Six months ago we tracked our startup's work tasks with a combination of lighthouse milestones, dozens of tickets and a metric ton of emails per day. In addition a Google task list, doc file, and a local text list kept track of my personal tasks and items I planned on working on. At the same time whenever I came across potentially useful documentation, I'd categorize and bookmark the site. I don't use any of those tools anymore*. I'll describe how and why that has helped me become more efficient, and more importantly brought clarity to my problem solving.
No one can accurately predict the future
We constantly get new relevant information that guides our decision making. What you perceive as necessary or useful now, may be irrelevant and a waste of resources a week from now or even tomorrow. The most important resource in a startup is your team's time and along with it the money to keep everyone working.
When your team is actively working towards a dead end, it's everyone's job to identify and communicate correction to assumptions and earlier data. While a startup can survive passing up an opportunity, sprinting in the wrong direction can send it off a cliff. Course correction with involved task management software requires changing priorities for task lists, milestones, emails, and miscellaneous documents that plan effort, and those activities all cost precious time.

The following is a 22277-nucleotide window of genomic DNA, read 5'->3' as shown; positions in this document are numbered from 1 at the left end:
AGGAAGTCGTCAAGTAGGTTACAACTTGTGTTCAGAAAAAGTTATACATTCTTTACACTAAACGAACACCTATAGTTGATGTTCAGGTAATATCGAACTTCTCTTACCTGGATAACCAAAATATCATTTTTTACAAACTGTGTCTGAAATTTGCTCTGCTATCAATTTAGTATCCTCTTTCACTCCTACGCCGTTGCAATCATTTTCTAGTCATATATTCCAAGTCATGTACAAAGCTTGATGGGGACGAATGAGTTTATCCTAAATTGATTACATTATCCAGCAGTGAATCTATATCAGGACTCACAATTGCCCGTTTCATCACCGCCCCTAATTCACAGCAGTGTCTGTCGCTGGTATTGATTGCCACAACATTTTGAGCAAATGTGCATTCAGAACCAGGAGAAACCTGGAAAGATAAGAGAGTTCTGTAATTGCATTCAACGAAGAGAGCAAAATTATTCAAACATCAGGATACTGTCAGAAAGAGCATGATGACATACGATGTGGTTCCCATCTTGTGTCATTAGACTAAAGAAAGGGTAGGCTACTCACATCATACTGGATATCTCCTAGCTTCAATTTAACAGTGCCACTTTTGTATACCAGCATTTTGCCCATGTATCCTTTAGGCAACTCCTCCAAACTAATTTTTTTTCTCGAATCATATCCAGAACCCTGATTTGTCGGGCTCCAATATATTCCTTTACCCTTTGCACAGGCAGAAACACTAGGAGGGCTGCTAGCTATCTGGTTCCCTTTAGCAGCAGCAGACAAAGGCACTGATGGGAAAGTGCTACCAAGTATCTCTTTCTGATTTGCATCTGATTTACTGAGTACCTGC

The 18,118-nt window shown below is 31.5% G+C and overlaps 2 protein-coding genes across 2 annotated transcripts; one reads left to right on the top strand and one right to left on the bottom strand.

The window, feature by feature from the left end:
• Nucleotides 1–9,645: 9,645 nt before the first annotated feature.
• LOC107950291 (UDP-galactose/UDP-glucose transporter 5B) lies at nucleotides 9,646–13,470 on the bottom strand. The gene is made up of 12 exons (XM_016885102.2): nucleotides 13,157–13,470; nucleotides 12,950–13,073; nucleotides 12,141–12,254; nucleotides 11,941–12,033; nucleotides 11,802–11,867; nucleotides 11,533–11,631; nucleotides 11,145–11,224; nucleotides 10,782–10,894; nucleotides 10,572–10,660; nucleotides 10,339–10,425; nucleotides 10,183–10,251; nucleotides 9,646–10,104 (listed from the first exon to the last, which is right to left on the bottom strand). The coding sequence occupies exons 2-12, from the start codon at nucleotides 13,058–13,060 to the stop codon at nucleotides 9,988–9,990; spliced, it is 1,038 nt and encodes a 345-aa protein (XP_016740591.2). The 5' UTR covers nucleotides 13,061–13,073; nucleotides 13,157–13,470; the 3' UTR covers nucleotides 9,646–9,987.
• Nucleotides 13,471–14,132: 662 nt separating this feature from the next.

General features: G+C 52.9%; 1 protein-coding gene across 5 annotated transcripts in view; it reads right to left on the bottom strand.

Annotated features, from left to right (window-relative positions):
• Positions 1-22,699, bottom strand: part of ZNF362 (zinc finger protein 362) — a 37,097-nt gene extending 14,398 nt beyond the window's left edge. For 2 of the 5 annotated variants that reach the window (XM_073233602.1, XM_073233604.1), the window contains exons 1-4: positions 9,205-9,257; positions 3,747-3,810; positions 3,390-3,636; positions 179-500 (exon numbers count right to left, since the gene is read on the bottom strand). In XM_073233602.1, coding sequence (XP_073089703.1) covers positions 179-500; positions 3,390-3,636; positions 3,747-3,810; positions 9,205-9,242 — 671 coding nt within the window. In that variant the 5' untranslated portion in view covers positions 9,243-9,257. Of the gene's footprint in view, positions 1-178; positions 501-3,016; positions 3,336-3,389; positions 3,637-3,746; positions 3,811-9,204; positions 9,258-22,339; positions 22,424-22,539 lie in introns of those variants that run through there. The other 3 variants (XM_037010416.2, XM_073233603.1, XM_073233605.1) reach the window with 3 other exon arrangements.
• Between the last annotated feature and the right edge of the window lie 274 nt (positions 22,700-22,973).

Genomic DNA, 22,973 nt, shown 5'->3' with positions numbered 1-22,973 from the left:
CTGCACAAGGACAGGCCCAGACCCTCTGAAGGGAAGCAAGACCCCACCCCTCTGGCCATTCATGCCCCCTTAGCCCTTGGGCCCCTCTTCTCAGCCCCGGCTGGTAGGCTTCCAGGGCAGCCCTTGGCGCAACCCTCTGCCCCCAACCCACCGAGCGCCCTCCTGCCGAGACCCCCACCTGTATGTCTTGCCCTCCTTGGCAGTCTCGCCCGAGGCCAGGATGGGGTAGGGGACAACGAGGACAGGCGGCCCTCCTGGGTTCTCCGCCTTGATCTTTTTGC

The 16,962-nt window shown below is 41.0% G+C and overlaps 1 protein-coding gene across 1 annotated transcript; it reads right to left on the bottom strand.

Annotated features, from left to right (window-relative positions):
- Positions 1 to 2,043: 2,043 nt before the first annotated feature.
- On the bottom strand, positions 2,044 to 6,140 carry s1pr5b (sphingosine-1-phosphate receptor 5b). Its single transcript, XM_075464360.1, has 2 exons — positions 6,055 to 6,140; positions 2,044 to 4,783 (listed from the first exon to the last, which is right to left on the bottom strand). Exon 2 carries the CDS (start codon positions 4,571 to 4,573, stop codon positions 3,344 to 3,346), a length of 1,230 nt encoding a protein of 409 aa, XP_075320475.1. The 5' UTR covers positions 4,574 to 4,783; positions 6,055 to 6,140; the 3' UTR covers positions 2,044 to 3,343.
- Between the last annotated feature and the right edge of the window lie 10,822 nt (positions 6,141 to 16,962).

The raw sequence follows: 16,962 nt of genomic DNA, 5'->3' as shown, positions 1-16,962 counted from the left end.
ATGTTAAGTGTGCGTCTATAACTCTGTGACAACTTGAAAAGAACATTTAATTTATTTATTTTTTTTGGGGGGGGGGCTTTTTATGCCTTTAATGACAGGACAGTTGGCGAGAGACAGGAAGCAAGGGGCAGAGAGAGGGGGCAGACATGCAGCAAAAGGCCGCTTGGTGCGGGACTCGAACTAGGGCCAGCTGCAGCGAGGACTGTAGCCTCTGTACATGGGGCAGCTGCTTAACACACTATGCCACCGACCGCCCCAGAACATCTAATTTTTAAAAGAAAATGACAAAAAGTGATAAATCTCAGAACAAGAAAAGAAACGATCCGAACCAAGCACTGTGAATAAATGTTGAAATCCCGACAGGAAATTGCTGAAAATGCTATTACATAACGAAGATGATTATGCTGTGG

If it looks and feels like bureaucratic overhead it is. And your startup should avoid it like the plague. Heavyweight ticket tracking and project management systems are a necessary evil for companies that need to support potentially millions of customers. Once your startup has discovered a solid market fit automated ticket organization can help minimize repeat bug reports and explanations (DRY). Before your team identifies a scalable resource project tracking is overkill, and will cause you to miss vital early feedback. Prototypes are required to be just solid enough to generate measurable user response. The filthier the hack job, the faster a product fit can be found.
Concentration is King
Once you remove all the misdirection and murky obfuscation by ruthlessly purging task management lists, you'll find one vital thing to do today. That's your new to do list. Only when you complete that most important thing can you add on smaller tasks.
Only add one task at a time and complete it like a FIFO buffer. Bigger tasks can go on for days or even weeks. There's no need to continually waste time and effort juggling a list of one. If something else trumps it in priority, deal with the interrupt as a new dominant task. Avoid the decision making error of sunk costs when returning to uncompleted tasks. Some tasks are meant to die
*= old habits die hard, I continue to email myself potentially relevant docs and label them for later reading